The Department of Labor hasn't been adequately protecting workers whose employers skimp on paychecks, don't pay overtime or don't pay a livable wage, according to a two-part Government Accountability Office report released last week.
This has many experts worried, especially now that the federal minimum wage is set to rise 70 cents to $6.55 an hour starting Thursday.
The Wage and Hour Division of the Labor Department, which is supposed to protect workers from substandard pay and working conditions, pursued about 30,000 enforcement actions in 2000, one-third fewer actions than the 47,000 the division followed in 1997, according to one GAO report. The report also found that the number of investigators in the office dropped by 20 percent over the same period. And the office, the GAO noted, is responding to more complaints over the phone as opposed to going out into the field.
The department "may not be addressing the needs of workers most vulnerable to [Fair Labor Standards Act] violations," the report concluded.
"If there's no enforcement of that minimum wage floor, [the increase] doesn't mean anything," said Cathy Ruckelshaus, litigation director for the National Employment Law Project, a national nonprofit that advocates for low-wage workers.
The lack of enforcement also hurts law-abiding employers who must then compete against companies that keep costs down by underpaying workers, she added.
The House Education and Labor Committee held a hearing last week to probe the lack of enforcement. Gregory Kutz, the GAO's managing director of forensic audits and special investigations, testified at the hearing and highlighted several specific cases, including garment workers whose employer refused to pay legal wages because they weren't U.S. citizens.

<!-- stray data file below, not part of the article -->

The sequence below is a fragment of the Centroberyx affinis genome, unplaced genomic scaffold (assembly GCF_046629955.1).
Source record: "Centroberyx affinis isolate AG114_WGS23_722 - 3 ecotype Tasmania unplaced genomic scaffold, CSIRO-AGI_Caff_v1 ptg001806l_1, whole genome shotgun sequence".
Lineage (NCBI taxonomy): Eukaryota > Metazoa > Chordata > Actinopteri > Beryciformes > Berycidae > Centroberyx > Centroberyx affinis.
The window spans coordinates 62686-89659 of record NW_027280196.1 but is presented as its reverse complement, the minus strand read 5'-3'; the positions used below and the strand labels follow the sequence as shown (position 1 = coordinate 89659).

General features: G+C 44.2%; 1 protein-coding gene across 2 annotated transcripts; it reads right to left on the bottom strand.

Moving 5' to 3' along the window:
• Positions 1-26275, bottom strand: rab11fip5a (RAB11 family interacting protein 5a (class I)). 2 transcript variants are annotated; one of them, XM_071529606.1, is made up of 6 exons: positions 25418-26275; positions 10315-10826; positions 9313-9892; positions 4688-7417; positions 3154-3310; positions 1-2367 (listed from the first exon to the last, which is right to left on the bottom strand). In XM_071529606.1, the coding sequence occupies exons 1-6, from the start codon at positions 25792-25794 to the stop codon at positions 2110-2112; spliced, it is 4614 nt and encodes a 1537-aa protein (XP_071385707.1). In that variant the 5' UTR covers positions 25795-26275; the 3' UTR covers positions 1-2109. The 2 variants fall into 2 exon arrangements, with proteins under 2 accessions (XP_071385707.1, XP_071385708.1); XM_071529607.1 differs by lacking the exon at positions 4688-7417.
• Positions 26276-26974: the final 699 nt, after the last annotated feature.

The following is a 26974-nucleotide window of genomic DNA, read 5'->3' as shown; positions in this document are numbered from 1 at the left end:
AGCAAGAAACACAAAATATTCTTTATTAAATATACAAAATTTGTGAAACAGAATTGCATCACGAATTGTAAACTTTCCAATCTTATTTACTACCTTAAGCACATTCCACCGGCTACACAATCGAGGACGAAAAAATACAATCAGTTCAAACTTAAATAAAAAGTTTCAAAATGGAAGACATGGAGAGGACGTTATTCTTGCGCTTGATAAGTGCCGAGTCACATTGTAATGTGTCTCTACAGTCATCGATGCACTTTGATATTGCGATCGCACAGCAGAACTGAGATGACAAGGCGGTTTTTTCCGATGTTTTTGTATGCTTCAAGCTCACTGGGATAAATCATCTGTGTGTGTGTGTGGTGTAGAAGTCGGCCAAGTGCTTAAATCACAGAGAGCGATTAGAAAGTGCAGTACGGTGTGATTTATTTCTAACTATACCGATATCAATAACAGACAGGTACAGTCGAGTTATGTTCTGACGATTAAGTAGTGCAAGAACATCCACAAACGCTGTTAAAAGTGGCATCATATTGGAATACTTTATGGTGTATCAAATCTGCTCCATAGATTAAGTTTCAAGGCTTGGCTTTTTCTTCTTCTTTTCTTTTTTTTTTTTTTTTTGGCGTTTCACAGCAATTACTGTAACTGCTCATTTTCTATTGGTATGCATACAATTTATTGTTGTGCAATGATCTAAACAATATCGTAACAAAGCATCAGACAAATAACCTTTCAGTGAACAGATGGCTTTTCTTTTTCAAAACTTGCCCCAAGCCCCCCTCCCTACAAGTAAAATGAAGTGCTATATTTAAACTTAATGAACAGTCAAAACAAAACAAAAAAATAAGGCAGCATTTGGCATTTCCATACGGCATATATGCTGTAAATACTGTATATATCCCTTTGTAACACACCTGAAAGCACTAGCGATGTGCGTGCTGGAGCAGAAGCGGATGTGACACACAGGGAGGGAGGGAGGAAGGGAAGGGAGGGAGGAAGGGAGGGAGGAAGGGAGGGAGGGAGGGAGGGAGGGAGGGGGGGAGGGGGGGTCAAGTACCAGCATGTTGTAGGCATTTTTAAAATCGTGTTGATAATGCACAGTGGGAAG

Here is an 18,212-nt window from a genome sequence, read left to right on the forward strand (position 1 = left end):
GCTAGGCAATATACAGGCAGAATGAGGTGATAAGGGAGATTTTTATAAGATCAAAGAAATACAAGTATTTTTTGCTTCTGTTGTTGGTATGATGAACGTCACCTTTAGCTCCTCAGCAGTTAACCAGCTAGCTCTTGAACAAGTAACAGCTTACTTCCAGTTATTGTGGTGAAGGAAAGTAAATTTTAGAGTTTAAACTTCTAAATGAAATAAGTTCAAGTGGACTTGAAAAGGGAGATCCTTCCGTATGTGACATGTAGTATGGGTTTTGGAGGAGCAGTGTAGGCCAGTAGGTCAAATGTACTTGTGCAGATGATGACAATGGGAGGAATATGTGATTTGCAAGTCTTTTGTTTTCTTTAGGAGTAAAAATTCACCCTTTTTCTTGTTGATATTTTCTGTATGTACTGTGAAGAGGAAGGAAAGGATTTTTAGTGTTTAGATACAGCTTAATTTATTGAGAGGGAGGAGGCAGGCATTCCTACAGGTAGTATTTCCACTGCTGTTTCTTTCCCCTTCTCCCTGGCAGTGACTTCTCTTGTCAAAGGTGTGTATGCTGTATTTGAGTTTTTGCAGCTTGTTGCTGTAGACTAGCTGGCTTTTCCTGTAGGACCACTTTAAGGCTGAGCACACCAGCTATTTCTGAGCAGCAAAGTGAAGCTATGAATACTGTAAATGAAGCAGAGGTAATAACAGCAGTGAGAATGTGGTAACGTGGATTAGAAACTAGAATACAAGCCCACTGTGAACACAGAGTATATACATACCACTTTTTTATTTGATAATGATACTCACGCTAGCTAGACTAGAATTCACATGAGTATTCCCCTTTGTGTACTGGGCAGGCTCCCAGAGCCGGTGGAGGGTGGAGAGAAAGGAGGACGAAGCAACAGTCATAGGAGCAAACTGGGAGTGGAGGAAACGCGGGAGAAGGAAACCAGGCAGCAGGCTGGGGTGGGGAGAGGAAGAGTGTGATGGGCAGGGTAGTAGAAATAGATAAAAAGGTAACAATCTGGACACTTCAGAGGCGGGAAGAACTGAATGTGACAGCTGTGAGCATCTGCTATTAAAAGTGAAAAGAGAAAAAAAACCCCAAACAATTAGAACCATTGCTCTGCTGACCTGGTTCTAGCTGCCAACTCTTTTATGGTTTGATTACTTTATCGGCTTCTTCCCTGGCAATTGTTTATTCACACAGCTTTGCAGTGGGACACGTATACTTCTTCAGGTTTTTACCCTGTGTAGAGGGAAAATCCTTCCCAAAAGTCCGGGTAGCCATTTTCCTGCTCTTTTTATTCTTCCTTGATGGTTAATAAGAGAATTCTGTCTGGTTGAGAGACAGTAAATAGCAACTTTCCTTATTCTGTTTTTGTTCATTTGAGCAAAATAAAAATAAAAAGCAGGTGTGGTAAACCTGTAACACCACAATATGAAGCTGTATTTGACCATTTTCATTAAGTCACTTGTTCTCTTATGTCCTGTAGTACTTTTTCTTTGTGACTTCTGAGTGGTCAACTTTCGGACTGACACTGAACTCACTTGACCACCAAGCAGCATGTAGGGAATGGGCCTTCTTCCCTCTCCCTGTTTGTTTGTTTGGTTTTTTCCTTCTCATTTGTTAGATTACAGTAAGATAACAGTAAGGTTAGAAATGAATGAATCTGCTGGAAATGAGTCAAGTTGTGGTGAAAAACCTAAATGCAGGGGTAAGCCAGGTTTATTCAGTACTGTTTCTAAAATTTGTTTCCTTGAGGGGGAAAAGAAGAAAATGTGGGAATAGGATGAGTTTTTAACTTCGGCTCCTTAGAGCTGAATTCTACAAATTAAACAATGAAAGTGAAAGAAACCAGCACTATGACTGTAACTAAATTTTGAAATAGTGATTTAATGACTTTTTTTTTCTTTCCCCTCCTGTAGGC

With the federal minimum wage increasing, advocates are concerned about the potential for an increase in wage violations.
"Every time there's an increase in the minimum wage, there are employers who aren't in compliance," said Kim Bobo, executive director of Interfaith Worker Justice, who also testified at the house hearing. "So it increases the workload for the wage and hour division. It puts them in an even greater crisis."
Analysts estimate that nearly six million workers will eventually get a mandated raise thanks to the revised minimum wage. That is, assuming employers actually pay it.
"Given its record, there is some concern that WHD will be lackluster in enforcing the upcoming minimum wage increase," Congressman Phil Hare (D-IL), who is also on the committee, told us via a statement. "Congress will be keeping a close eye on this and stepping up pressure on the Department of Labor to hold employers accountable."
The Department of Labor hasn't yet responded to our requests for comment. If and when they respond, we'll post an update.